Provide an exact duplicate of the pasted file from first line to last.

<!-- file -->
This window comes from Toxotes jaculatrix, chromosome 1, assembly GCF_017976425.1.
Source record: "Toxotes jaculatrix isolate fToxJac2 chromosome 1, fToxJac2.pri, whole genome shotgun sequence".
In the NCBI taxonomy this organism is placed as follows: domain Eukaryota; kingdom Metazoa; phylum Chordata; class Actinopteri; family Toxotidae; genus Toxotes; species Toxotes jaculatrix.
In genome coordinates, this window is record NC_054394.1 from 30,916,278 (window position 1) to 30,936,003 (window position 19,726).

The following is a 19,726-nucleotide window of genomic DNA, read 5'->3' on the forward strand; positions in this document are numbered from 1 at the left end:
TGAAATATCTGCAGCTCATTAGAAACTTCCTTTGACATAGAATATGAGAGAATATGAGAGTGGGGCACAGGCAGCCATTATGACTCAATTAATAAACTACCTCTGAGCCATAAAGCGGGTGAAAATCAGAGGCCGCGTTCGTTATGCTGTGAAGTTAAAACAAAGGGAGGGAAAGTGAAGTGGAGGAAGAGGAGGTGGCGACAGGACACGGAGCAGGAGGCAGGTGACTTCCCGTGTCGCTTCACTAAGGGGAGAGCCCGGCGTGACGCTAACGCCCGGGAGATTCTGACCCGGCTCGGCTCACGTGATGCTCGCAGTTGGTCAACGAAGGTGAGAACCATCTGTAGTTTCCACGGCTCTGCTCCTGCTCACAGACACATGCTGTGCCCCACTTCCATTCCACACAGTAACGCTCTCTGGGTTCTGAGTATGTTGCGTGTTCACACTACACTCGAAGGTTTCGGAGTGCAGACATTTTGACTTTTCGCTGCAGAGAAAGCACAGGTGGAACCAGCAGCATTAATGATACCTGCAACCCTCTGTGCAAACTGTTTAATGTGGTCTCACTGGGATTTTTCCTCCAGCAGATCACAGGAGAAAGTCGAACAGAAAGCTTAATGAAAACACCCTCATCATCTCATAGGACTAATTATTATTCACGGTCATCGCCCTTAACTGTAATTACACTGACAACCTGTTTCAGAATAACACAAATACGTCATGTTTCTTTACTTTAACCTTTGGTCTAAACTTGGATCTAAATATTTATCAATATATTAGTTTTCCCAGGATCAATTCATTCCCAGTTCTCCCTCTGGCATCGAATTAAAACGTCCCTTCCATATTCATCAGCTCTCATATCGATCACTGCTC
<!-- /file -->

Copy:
This window comes from Toxotes jaculatrix, chromosome 1, assembly GCF_017976425.1.
Source record: "Toxotes jaculatrix isolate fToxJac2 chromosome 1, fToxJac2.pri, whole genome shotgun sequence".
In the NCBI taxonomy this organism is placed as follows: domain Eukaryota; kingdom Metazoa; phylum Chordata; class Actinopteri; family Toxotidae; genus Toxotes; species Toxotes jaculatrix.
In genome coordinates, this window is record NC_054394.1 from 30,916,278 (window position 1) to 30,936,003 (window position 19,726).

The following is a 19,726-nucleotide window of genomic DNA, read 5'->3' on the forward strand; positions in this document are numbered from 1 at the left end:
TGAAATATCTGCAGCTCATTAGAAACTTCCTTTGACATAGAATATGAGAGAATATGAGAGTGGGGCACAGGCAGCCATTATGACTCAATTAATAAACTACCTCTGAGCCATAAAGCGGGTGAAAATCAGAGGCCGCGTTCGTTATGCTGTGAAGTTAAAACAAAGGGAGGGAAAGTGAAGTGGAGGAAGAGGAGGTGGCGACAGGACACGGAGCAGGAGGCAGGTGACTTCCCGTGTCGCTTCACTAAGGGGAGAGCCCGGCGTGACGCTAACGCCCGGGAGATTCTGACCCGGCTCGGCTCACGTGATGCTCGCAGTTGGTCAACGAAGGTGAGAACCATCTGTAGTTTCCACGGCTCTGCTCCTGCTCACAGACACATGCTGTGCCCCACTTCCATTCCACACAGTAACGCTCTCTGGGTTCTGAGTATGTTGCGTGTTCACACTACACTCGAAGGTTTCGGAGTGCAGACATTTTGACTTTTCGCTGCAGAGAAAGCACAGGTGGAACCAGCAGCATTAATGATACCTGCAACCCTCTGTGCAAACTGTTTAATGTGGTCTCACTGGGATTTTTCCTCCAGCAGATCACAGGAGAAAGTCGAACAGAAAGCTTAATGAAAACACCCTCATCATCTCATAGGACTAATTATTATTCACGGTCATCGCCCTTAACTGTAATTACACTGACAACCTGTTTCAGAATAACACAAATACGTCATGTTTCTTTACTTTAACCTTTGGTCTAAACTTGGATCTAAATATTTATCAATATATTAGTTTTCCCAGGATCAATTCATTCCCAGTTCTCCCTCTGGCATCGAATTAAAACGTCCCTTCCATATTCATCAGCTCTCATATCGATCACTGCTC